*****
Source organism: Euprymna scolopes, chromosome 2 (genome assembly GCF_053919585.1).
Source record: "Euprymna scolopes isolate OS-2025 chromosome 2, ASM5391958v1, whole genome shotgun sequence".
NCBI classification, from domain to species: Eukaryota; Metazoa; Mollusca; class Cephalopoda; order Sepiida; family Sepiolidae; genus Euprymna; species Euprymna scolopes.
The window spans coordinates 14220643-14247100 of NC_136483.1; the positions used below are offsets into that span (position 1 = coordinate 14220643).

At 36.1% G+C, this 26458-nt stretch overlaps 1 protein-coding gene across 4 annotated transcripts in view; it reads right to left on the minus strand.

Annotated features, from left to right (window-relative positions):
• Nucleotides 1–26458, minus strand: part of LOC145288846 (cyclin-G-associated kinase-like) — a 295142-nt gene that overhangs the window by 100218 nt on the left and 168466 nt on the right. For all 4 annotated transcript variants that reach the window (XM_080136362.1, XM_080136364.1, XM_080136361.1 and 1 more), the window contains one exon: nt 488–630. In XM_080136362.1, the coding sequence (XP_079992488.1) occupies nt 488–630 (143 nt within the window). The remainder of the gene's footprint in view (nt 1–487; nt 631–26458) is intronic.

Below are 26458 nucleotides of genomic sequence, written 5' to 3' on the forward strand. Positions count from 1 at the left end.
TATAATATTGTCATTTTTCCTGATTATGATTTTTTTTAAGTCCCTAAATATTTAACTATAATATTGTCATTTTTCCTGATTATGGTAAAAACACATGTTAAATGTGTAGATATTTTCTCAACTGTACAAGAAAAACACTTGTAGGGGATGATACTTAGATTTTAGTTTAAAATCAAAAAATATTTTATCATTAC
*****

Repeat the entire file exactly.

Source organism: Euprymna scolopes, chromosome 2 (genome assembly GCF_053919585.1).
Source record: "Euprymna scolopes isolate OS-2025 chromosome 2, ASM5391958v1, whole genome shotgun sequence".
NCBI classification, from domain to species: Eukaryota; Metazoa; Mollusca; class Cephalopoda; order Sepiida; family Sepiolidae; genus Euprymna; species Euprymna scolopes.
The window spans coordinates 14220643-14247100 of NC_136483.1; the positions used below are offsets into that span (position 1 = coordinate 14220643).

At 36.1% G+C, this 26458-nt stretch overlaps 1 protein-coding gene across 4 annotated transcripts in view; it reads right to left on the minus strand.

Annotated features, from left to right (window-relative positions):
• Nucleotides 1–26458, minus strand: part of LOC145288846 (cyclin-G-associated kinase-like) — a 295142-nt gene that overhangs the window by 100218 nt on the left and 168466 nt on the right. For all 4 annotated transcript variants that reach the window (XM_080136362.1, XM_080136364.1, XM_080136361.1 and 1 more), the window contains one exon: nt 488–630. In XM_080136362.1, the coding sequence (XP_079992488.1) occupies nt 488–630 (143 nt within the window). The remainder of the gene's footprint in view (nt 1–487; nt 631–26458) is intronic.

Below are 26458 nucleotides of genomic sequence, written 5' to 3' on the forward strand. Positions count from 1 at the left end.
TATAATATTGTCATTTTTCCTGATTATGATTTTTTTTAAGTCCCTAAATATTTAACTATAATATTGTCATTTTTCCTGATTATGGTAAAAACACATGTTAAATGTGTAGATATTTTCTCAACTGTACAAGAAAAACACTTGTAGGGGATGATACTTAGATTTTAGTTTAAAATCAAAAAATATTTTATCATTAC